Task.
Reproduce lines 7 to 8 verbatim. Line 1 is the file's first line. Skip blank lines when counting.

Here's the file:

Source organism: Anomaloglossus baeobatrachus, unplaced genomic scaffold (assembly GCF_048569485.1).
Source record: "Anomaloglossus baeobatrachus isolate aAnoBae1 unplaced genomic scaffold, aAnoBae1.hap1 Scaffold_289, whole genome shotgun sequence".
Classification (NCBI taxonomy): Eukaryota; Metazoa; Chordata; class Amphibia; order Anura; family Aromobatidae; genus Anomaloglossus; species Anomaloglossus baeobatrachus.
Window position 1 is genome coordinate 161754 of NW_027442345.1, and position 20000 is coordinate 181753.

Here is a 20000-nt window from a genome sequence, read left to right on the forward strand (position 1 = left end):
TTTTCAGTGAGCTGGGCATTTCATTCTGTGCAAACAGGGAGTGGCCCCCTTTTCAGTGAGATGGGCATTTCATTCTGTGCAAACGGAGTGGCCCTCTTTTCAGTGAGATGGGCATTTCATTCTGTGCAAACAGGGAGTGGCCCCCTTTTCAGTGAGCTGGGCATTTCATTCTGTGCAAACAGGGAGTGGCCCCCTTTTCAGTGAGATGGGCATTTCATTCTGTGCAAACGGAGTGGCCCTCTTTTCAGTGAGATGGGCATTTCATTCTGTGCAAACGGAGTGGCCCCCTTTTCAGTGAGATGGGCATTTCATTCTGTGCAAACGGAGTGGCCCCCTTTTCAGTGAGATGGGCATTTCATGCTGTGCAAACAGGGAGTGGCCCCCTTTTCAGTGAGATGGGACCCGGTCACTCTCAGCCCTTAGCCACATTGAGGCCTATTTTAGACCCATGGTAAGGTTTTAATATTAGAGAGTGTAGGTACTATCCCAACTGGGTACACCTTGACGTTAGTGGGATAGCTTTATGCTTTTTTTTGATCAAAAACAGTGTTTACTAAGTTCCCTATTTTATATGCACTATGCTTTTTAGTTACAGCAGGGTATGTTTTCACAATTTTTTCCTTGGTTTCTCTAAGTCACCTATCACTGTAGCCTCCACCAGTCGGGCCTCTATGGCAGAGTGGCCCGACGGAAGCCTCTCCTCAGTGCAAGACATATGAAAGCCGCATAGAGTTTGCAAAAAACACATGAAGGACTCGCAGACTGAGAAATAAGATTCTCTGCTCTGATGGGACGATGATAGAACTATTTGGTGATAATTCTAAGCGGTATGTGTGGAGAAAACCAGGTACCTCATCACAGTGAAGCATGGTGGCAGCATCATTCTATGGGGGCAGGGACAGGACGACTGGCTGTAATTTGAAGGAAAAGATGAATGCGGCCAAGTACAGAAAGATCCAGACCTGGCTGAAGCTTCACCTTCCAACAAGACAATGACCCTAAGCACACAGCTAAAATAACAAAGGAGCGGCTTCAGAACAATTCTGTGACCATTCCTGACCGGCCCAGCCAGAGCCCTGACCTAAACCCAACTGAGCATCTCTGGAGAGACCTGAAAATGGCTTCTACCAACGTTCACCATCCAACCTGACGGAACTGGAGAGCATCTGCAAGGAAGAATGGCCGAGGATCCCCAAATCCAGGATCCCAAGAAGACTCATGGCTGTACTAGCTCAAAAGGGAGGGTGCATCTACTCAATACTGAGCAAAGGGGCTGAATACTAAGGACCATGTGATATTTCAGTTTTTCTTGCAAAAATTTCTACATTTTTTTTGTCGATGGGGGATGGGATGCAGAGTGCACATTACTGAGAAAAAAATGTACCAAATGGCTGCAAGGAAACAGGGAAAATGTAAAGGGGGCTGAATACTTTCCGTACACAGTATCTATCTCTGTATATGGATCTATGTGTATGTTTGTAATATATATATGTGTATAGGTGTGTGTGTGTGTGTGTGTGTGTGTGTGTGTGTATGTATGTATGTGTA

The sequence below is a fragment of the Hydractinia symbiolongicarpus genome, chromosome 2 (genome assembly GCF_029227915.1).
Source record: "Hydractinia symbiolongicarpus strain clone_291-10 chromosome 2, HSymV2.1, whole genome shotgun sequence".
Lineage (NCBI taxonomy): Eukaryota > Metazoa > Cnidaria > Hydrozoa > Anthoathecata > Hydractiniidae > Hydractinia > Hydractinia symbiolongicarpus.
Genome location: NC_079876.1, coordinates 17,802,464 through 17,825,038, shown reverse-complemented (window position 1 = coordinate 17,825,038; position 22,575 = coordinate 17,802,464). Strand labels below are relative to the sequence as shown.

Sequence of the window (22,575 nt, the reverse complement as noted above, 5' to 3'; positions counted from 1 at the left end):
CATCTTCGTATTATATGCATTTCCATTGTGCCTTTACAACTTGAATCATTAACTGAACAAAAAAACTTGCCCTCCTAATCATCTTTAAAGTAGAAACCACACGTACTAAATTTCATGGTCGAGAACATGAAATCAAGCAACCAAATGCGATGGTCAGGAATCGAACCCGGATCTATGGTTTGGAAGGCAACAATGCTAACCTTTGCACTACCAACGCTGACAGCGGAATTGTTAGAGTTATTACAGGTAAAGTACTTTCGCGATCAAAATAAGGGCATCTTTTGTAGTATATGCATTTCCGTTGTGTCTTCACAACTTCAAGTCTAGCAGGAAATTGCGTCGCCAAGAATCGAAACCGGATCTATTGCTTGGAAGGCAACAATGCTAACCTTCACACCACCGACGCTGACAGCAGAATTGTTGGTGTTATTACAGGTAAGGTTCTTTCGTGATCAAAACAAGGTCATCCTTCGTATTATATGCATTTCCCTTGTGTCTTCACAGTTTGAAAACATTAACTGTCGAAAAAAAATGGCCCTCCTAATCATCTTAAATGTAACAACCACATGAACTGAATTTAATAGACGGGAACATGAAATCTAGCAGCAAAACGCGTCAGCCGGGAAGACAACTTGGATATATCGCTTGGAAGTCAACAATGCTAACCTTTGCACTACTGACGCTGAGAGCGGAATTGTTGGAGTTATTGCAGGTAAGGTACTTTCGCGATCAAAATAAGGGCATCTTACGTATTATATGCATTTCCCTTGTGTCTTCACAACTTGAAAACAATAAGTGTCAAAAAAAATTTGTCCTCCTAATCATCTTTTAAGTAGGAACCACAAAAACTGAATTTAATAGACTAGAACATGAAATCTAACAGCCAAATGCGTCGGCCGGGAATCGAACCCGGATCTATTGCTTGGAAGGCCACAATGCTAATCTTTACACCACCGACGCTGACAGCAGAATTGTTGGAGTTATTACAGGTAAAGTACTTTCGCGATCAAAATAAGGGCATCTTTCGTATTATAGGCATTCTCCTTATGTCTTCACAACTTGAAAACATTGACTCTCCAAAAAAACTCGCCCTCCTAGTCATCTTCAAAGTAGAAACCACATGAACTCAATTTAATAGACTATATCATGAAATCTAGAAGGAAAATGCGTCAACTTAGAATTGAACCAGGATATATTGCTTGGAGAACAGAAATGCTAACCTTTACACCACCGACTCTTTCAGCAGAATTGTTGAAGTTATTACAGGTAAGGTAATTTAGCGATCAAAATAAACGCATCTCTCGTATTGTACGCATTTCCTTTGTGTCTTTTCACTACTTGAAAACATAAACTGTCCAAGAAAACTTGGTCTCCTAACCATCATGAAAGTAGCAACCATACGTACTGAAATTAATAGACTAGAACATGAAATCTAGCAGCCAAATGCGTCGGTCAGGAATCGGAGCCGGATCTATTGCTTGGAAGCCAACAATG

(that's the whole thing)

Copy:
The sequence below is a fragment of the Hydractinia symbiolongicarpus genome, chromosome 2 (genome assembly GCF_029227915.1).
Source record: "Hydractinia symbiolongicarpus strain clone_291-10 chromosome 2, HSymV2.1, whole genome shotgun sequence".